Student Nicole Konijn - MSc Nutrition and Health
Nicole Konijn is doing the MSc ‘Nutrition and Health’ and is especially interested in research with patients and at hospitals. Therefore, it was no surprise she chose to do an internship at the VU Medical Center in Amsterdam, where she researched the nutritional status of rheumatoid arthritis patients.
"During my BSc Nutrition and Health, I was already very interested in studies with patients and studies performed in hospitals. After my BSc, it was a logical choice to do the MSc specialisation ‘Nutritional Physiology and Health Status’ with a focus on clinical research.
At the end of my MSc programme I had to find an internship. I decided to choose a university hospital, because I preferred a research with a lot of contact with patients and practical work. Eventually I chose the VU Medical Centre in Amsterdam, where the department ‘Dietetics and Food Sciences’ does much research in terms of malnutrition. My internship research focused on the nutritional status of patients with rheumatoid arthritis (RA). RA patients have chronic inflammations in their joints throughout the body, so their joints are often painful and stiff. RA patients are often less physically active than healthy people, because of these symptoms. On the other hand, the chronic inflammations throughout the body result in a higher energy requirement. Both factors influence the body composition (the ratio between muscle and fat mass) and -function in RA patients. During my internship I conducted a cross-sectional research, by which I investigated the body composition and -function of a large group of RA patients at the VU Medical Center.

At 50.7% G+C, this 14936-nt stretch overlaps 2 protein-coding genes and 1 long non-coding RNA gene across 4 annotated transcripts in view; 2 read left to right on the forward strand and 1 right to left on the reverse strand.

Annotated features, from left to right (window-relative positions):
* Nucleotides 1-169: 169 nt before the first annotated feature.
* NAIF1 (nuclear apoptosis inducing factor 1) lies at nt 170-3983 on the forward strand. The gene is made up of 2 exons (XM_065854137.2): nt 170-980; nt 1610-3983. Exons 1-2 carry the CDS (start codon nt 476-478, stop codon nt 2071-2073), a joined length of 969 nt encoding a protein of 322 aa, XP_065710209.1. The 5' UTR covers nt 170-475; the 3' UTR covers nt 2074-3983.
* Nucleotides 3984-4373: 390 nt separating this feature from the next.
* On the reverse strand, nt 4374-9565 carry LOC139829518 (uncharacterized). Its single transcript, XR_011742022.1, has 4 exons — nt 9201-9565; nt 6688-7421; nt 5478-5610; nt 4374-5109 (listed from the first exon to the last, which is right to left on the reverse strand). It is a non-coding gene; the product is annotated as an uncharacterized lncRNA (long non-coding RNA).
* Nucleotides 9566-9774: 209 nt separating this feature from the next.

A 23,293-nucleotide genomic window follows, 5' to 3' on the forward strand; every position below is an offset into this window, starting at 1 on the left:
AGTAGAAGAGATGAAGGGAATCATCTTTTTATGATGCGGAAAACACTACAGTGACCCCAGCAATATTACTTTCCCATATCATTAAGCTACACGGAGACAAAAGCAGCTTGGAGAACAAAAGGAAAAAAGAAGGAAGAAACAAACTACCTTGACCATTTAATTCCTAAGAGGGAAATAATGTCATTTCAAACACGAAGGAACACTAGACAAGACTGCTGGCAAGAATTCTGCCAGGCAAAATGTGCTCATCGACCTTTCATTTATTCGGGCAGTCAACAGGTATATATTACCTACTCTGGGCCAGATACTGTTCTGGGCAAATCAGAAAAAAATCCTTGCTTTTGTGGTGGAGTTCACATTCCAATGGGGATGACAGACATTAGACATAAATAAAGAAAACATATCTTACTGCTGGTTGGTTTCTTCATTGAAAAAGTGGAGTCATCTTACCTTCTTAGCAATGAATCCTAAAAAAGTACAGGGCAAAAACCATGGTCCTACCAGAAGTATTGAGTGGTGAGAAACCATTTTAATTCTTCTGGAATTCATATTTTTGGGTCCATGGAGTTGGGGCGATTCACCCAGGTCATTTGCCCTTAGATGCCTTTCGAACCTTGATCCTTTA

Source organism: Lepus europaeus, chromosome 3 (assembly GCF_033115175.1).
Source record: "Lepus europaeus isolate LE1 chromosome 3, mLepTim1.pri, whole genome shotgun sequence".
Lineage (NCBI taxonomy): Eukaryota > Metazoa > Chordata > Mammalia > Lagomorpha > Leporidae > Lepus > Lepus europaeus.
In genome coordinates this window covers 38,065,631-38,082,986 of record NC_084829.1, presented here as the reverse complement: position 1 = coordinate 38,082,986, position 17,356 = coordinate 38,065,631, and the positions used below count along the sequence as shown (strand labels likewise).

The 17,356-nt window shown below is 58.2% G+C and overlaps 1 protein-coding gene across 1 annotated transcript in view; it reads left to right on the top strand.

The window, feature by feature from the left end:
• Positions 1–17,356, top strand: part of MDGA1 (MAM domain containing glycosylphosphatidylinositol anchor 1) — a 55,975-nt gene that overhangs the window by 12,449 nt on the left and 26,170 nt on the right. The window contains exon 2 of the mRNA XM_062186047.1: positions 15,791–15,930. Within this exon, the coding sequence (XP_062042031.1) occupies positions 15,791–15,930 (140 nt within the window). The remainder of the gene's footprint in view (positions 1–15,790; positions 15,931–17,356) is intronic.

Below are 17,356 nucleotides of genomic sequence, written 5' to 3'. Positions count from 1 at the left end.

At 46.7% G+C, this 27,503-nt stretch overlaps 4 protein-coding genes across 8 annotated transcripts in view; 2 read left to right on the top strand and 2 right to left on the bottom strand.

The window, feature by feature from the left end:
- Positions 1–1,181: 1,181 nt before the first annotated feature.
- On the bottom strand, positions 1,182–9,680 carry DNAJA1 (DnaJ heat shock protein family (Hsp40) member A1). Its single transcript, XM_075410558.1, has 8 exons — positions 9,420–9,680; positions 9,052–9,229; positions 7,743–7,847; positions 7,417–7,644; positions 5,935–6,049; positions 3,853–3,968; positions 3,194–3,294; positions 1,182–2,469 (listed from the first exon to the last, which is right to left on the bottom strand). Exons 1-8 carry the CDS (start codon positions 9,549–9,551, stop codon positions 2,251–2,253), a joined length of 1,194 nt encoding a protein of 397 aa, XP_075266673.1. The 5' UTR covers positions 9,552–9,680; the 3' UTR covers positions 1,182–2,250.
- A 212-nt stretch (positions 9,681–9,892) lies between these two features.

During the first month of my internship, I wrote a research proposal, in which I explained the exact purpose of my research, what and how I wanted to do the research, and which results I expected. Then two intensive months full of measurements at the policlinic and outpatient department of rheumatology followed. During these measurements I determined the body composition (height and weight, fat and muscle mass) and muscle strength of the patients, and I took questionnaires about appetite, fatigue, pain, etc. I studied up to 108 patients in total!
The results of my research showed that 20% of the patients had a low lean body mass index, which is an indicator for low muscle mass. This is unfavorable because muscles are the ‘motor’ of the body in which all the metabolic activities take place. Also, up to 95% of the patients had decreased muscle strength. The results of my research were a real eye-opener for rheumatologists at the VU, because the RA patients often look healthy and well fed, while they actually have an unhealthy body composition with little muscle and pretty much fat.
I really liked being able to carry out my own research at a university hospital, it was great to see and learn how research is performed in real life. It is a big difference with studies at the university, which are often carried out in an artificial environment, and are not always comparable to situations in daily life. Right now we are working on publishing the results of my research in a scientific journal. Wouldn’t it be great if my internship is published worldwide, and all researchers can read my results!”